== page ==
The chief technical officer of a leading supplier of soup bases in frozen paste form says the company is producing more “finely tuned” hybrid bases.

“We have multiple levels of bases, foundation stocks and extracts that are more concentrated and help drive unique flavor profiles,” he says. “We're seeing demand for everything from chicken and dumplings and ribeye steak flavors to Thai flavors that use blends of ingredients like lemongrass, cilantro and coconut to Latino, Asian and even Indian flavors.”

The business development manager of one leading supplier says more soup makers are looking to develop products that have clean, GMO- and allergen-free labels. The company is meeting that demand with more dried meat stocks produced by cooking bones with adhering meat. The process also yields authentic brothy flavors. Similarly, reaction flavors and flavor enhancers derived from chicken and beef stock are “clean,” and boost the meaty notes in soups.

Homegrown Naturals Inc. (Napa, Calif.) has seen demand for its Fantastic Foods brand natural and organic dry soups climb in recent years. Its products--all either certified 70% organic or adhering to the accepted standards for natural foods--appeal to a consumer that tends to see soup as a healthy food to begin with, says Sarah Bird, vice president of marketing.

An emerging challenge Homegrown (as well as other dry mix and canned soup makers) faces is consumer migration away from those soup forms toward ready-to-eat. “The dry category we compete in has not been healthy,” she says. “We think our product can be carried into more convenient forms, but one of the challenges will be price and the consumer's willingness to pay a premium for a ready-to-serve version.”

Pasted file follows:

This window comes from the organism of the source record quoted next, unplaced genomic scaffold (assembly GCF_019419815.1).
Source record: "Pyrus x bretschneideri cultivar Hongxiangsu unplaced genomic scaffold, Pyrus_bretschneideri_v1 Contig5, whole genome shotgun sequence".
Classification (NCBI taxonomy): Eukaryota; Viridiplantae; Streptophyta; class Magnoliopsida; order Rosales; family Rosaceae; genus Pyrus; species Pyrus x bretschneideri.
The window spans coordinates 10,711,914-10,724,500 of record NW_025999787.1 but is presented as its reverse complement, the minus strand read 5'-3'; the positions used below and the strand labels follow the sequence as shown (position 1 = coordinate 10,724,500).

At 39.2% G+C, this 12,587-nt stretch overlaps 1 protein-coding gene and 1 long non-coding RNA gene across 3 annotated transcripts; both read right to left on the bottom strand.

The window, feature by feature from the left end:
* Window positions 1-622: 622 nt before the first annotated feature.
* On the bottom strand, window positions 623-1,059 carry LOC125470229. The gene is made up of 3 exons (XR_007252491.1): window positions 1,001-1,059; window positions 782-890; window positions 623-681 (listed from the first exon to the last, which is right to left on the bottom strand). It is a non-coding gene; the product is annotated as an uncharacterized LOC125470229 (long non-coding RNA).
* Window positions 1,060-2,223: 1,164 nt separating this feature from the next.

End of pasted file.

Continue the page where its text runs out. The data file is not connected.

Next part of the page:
Fairfield Farms Kitchens (Brockton, Mass.) has found consumers are willing to pay for its refrigerated RTS organic and natural soups. President and CEO Frank Carpenito says the company's Moosewood brand, which includes both natural and conventional vegetarian/vegan soups, and its Organics Classics line of organic soups, are attracting a growing following.

“It's not just the 'tree-hugger,'” he says. “For the past year, the interest out of the college/university and business/industrial cafeteria sector for our foodservice line has grown. They're looking for more depth in their menus, and organic/natural soups can appeal to a broader base than conventional soups can. Even the non-organic consumer will buy it if it tastes great.”

Formulating natural and organic soups, especially those that are sold refrigerated, can pose a challenge. Kettle Cuisine, a Chelsea, Mass., supplier of some 70 such soups to retail and foodservice, manages to do it by carefully selecting the freshest ingredients and using natural preservatives like citric acid.

Executive chef Volker Frick says a bigger challenge is formulating fresh soups that use unusual ingredients. When experimenting with a Vietnamese beef soup with herbs and rice noodles, he found it impossible to get that type of noodle to hold together. Another challenge arose in formulating a Mexican tortilla and meatball soup. “That took some time to understand,” he says. “How do you incorporate a tortilla in a soup?”

Looking further into the soup industry's future, another emerging trend might be soups that are functional in the health-promoting sense. A dairy products company in Europe, for instance, says it is exploring selling new types of fractionated whey proteins to soup companies interested in developing functional soups.

While the broad soup industry might be in the doldrums, the product itself still has power to connect with consumers on many different levels. A comfort food, convenience food, meal replacement, palate-pleaser, and perhaps even health food all in one, soup's best days may still be ahead of it.